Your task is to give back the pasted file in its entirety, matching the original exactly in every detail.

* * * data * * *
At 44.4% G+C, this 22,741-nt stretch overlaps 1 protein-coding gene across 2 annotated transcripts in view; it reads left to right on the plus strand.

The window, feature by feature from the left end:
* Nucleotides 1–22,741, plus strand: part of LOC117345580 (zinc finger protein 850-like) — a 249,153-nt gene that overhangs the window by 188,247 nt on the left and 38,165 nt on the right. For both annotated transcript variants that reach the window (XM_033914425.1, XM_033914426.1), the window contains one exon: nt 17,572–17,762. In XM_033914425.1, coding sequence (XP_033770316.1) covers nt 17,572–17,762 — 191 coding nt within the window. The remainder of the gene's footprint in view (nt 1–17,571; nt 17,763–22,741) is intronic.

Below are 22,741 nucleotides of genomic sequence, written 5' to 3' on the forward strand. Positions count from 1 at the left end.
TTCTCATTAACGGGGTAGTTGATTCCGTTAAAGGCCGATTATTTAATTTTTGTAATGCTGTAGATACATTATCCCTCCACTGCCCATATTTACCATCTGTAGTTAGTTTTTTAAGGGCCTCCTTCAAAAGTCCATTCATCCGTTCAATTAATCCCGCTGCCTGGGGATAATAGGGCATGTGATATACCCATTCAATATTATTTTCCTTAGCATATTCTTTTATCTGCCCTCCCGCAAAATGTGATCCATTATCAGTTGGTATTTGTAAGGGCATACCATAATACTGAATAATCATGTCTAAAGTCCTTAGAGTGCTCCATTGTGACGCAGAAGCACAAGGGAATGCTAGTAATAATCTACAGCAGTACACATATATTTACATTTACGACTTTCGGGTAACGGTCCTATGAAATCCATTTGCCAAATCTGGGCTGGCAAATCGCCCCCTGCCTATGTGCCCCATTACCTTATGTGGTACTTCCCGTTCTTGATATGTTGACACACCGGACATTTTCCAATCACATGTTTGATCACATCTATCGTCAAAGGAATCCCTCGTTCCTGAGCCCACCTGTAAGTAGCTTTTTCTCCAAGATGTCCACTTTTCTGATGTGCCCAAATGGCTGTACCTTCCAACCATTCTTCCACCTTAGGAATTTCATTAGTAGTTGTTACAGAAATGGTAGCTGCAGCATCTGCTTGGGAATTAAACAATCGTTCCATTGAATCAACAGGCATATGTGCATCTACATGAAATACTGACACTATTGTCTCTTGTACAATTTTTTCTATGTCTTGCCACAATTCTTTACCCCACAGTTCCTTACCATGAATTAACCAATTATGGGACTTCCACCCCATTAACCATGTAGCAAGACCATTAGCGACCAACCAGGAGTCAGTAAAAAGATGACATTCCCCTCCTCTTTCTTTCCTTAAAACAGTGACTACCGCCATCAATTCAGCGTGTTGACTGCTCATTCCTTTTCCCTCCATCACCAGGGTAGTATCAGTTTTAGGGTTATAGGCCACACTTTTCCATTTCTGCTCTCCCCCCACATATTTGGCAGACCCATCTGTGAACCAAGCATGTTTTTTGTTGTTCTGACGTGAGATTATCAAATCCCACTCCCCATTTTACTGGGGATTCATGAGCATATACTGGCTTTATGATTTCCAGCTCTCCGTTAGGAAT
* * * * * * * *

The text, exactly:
At 44.4% G+C, this 22,741-nt stretch overlaps 1 protein-coding gene across 2 annotated transcripts in view; it reads left to right on the plus strand.

The window, feature by feature from the left end:
* Nucleotides 1–22,741, plus strand: part of LOC117345580 (zinc finger protein 850-like) — a 249,153-nt gene that overhangs the window by 188,247 nt on the left and 38,165 nt on the right. For both annotated transcript variants that reach the window (XM_033914425.1, XM_033914426.1), the window contains one exon: nt 17,572–17,762. In XM_033914425.1, coding sequence (XP_033770316.1) covers nt 17,572–17,762 — 191 coding nt within the window. The remainder of the gene's footprint in view (nt 1–17,571; nt 17,763–22,741) is intronic.

Below are 22,741 nucleotides of genomic sequence, written 5' to 3' on the forward strand. Positions count from 1 at the left end.
TTCTCATTAACGGGGTAGTTGATTCCGTTAAAGGCCGATTATTTAATTTTTGTAATGCTGTAGATACATTATCCCTCCACTGCCCATATTTACCATCTGTAGTTAGTTTTTTAAGGGCCTCCTTCAAAAGTCCATTCATCCGTTCAATTAATCCCGCTGCCTGGGGATAATAGGGCATGTGATATACCCATTCAATATTATTTTCCTTAGCATATTCTTTTATCTGCCCTCCCGCAAAATGTGATCCATTATCAGTTGGTATTTGTAAGGGCATACCATAATACTGAATAATCATGTCTAAAGTCCTTAGAGTGCTCCATTGTGACGCAGAAGCACAAGGGAATGCTAGTAATAATCTACAGCAGTACACATATATTTACATTTACGACTTTCGGGTAACGGTCCTATGAAATCCATTTGCCAAATCTGGGCTGGCAAATCGCCCCCTGCCTATGTGCCCCATTACCTTATGTGGTACTTCCCGTTCTTGATATGTTGACACACCGGACATTTTCCAATCACATGTTTGATCACATCTATCGTCAAAGGAATCCCTCGTTCCTGAGCCCACCTGTAAGTAGCTTTTTCTCCAAGATGTCCACTTTTCTGATGTGCCCAAATGGCTGTACCTTCCAACCATTCTTCCACCTTAGGAATTTCATTAGTAGTTGTTACAGAAATGGTAGCTGCAGCATCTGCTTGGGAATTAAACAATCGTTCCATTGAATCAACAGGCATATGTGCATCTACATGAAATACTGACACTATTGTCTCTTGTACAATTTTTTCTATGTCTTGCCACAATTCTTTACCCCACAGTTCCTTACCATGAATTAACCAATTATGGGACTTCCACCCCATTAACCATGTAGCAAGACCATTAGCGACCAACCAGGAGTCAGTAAAAAGATGACATTCCCCTCCTCTTTCTTTCCTTAAAACAGTGACTACCGCCATCAATTCAGCGTGTTGACTGCTCATTCCTTTTCCCTCCATCACCAGGGTAGTATCAGTTTTAGGGTTATAGGCCACACTTTTCCATTTCTGCTCTCCCCCCACATATTTGGCAGACCCATCTGTGAACCAAGCATGTTTTTTGTTGTTCTGACGTGAGATTATCAAATCCCACTCCCCATTTTACTGGGGATTCATGAGCATATACTGGCTTTATGATTTCCAGCTCTCCGTTAGGAAT